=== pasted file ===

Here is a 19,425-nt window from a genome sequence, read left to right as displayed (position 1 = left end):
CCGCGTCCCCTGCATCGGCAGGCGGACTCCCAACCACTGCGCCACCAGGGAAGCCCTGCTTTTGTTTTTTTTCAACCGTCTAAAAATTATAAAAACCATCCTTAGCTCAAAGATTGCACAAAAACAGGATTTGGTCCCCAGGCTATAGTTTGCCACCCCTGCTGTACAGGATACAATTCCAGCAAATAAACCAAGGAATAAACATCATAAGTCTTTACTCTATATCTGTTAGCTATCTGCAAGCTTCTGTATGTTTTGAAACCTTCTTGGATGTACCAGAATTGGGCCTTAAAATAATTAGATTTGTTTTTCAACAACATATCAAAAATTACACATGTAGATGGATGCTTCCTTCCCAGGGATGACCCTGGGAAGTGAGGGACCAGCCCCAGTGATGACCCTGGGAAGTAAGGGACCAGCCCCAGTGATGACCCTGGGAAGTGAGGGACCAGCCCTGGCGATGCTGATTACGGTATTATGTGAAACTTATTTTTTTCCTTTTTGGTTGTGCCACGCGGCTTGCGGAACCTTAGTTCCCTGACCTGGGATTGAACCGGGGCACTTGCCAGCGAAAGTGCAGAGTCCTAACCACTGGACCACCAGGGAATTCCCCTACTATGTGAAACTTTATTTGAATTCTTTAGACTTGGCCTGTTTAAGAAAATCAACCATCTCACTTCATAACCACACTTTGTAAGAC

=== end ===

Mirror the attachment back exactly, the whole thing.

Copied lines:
Here is a 19,425-nt window from a genome sequence, read left to right as displayed (position 1 = left end):
CCGCGTCCCCTGCATCGGCAGGCGGACTCCCAACCACTGCGCCACCAGGGAAGCCCTGCTTTTGTTTTTTTTCAACCGTCTAAAAATTATAAAAACCATCCTTAGCTCAAAGATTGCACAAAAACAGGATTTGGTCCCCAGGCTATAGTTTGCCACCCCTGCTGTACAGGATACAATTCCAGCAAATAAACCAAGGAATAAACATCATAAGTCTTTACTCTATATCTGTTAGCTATCTGCAAGCTTCTGTATGTTTTGAAACCTTCTTGGATGTACCAGAATTGGGCCTTAAAATAATTAGATTTGTTTTTCAACAACATATCAAAAATTACACATGTAGATGGATGCTTCCTTCCCAGGGATGACCCTGGGAAGTGAGGGACCAGCCCCAGTGATGACCCTGGGAAGTAAGGGACCAGCCCCAGTGATGACCCTGGGAAGTGAGGGACCAGCCCTGGCGATGCTGATTACGGTATTATGTGAAACTTATTTTTTTCCTTTTTGGTTGTGCCACGCGGCTTGCGGAACCTTAGTTCCCTGACCTGGGATTGAACCGGGGCACTTGCCAGCGAAAGTGCAGAGTCCTAACCACTGGACCACCAGGGAATTCCCCTACTATGTGAAACTTTATTTGAATTCTTTAGACTTGGCCTGTTTAAGAAAATCAACCATCTCACTTCATAACCACACTTTGTAAGAC